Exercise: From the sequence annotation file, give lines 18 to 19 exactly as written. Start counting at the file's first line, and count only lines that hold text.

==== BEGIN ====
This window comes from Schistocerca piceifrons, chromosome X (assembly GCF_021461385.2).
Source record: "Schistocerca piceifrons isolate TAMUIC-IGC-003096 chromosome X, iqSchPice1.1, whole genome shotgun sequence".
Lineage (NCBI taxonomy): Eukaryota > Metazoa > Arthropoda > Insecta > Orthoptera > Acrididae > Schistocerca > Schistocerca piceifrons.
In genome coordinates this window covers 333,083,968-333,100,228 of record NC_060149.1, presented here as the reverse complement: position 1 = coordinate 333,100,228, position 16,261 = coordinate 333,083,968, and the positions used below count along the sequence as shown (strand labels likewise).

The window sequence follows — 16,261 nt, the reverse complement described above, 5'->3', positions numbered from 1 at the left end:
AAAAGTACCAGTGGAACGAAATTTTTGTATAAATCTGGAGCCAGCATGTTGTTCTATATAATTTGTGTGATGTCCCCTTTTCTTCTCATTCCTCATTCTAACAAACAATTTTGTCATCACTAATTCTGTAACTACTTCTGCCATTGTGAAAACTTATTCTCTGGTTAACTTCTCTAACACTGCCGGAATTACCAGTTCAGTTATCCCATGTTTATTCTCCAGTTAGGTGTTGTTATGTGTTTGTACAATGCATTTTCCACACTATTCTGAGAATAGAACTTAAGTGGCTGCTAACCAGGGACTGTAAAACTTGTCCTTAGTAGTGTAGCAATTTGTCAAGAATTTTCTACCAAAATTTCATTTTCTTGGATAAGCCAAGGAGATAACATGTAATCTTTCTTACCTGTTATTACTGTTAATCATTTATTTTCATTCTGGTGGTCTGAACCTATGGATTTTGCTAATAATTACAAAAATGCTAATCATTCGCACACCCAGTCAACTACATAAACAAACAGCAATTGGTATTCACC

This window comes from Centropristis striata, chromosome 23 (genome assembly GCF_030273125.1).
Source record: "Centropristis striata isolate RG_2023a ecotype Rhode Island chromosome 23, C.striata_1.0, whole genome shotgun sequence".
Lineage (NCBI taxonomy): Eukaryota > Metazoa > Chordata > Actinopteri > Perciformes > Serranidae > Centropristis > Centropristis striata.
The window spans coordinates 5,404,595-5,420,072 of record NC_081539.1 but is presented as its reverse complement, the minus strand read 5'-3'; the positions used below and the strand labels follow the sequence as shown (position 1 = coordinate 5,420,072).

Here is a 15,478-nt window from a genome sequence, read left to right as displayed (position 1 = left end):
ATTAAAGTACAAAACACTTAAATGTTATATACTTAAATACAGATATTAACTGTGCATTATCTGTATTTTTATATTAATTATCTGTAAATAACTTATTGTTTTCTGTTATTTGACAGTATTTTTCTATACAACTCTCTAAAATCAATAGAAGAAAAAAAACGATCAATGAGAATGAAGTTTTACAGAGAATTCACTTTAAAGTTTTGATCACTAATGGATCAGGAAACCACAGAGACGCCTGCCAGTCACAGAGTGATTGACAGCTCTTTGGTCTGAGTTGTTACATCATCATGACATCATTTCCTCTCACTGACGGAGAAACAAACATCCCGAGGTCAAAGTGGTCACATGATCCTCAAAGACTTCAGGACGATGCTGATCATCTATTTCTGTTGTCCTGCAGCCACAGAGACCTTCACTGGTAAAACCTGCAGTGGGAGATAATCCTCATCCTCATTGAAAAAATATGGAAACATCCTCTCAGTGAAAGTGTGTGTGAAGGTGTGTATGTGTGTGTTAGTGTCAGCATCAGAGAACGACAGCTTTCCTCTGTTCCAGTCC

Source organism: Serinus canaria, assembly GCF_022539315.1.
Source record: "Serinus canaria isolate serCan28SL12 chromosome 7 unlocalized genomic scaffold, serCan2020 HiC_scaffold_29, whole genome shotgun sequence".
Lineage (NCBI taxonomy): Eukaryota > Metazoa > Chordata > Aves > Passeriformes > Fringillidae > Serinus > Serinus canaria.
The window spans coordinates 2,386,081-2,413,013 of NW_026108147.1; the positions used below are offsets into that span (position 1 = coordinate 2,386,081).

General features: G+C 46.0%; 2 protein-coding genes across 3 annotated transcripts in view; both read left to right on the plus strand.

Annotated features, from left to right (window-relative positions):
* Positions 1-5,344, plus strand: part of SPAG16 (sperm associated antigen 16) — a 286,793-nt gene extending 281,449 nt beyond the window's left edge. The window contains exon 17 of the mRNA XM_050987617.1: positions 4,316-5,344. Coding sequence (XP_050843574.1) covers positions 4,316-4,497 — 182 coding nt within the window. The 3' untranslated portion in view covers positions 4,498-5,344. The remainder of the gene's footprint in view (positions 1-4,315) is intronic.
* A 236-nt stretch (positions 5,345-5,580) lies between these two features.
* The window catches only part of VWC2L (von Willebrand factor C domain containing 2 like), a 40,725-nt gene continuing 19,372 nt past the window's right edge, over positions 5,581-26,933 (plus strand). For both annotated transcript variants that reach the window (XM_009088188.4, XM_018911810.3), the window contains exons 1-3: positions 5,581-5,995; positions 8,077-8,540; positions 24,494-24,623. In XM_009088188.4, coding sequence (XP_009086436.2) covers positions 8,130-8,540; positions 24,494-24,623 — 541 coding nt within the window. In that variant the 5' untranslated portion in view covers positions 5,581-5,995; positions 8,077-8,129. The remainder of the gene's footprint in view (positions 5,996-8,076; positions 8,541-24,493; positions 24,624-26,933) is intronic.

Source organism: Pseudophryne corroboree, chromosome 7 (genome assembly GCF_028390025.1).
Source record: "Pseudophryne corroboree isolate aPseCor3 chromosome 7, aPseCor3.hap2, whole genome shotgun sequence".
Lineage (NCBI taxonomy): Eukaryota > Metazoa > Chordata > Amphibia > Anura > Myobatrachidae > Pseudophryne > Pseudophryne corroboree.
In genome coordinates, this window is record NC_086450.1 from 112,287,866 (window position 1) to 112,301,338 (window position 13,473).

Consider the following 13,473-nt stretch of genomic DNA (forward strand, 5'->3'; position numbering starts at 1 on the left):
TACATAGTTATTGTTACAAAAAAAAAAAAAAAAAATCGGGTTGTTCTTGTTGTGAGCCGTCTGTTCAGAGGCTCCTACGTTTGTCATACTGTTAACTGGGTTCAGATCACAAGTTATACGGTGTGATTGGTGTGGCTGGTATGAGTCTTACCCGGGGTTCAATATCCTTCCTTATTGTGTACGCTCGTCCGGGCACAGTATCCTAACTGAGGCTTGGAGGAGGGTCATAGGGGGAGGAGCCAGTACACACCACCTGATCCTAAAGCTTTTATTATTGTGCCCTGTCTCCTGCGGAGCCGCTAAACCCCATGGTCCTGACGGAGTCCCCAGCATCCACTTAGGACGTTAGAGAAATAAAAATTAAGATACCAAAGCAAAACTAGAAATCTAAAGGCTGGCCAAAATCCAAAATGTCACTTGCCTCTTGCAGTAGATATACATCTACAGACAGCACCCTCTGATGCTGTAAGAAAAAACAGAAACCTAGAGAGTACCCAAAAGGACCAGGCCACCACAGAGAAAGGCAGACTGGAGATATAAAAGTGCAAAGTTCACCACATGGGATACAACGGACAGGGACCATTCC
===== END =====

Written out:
Annotated features, from left to right (window-relative positions):
* Positions 1-5,344, plus strand: part of SPAG16 (sperm associated antigen 16) — a 286,793-nt gene extending 281,449 nt beyond the window's left edge. The window contains exon 17 of the mRNA XM_050987617.1: positions 4,316-5,344. Coding sequence (XP_050843574.1) covers positions 4,316-4,497 — 182 coding nt within the window. The 3' untranslated portion in view covers positions 4,498-5,344. The remainder of the gene's footprint in view (positions 1-4,315) is intronic.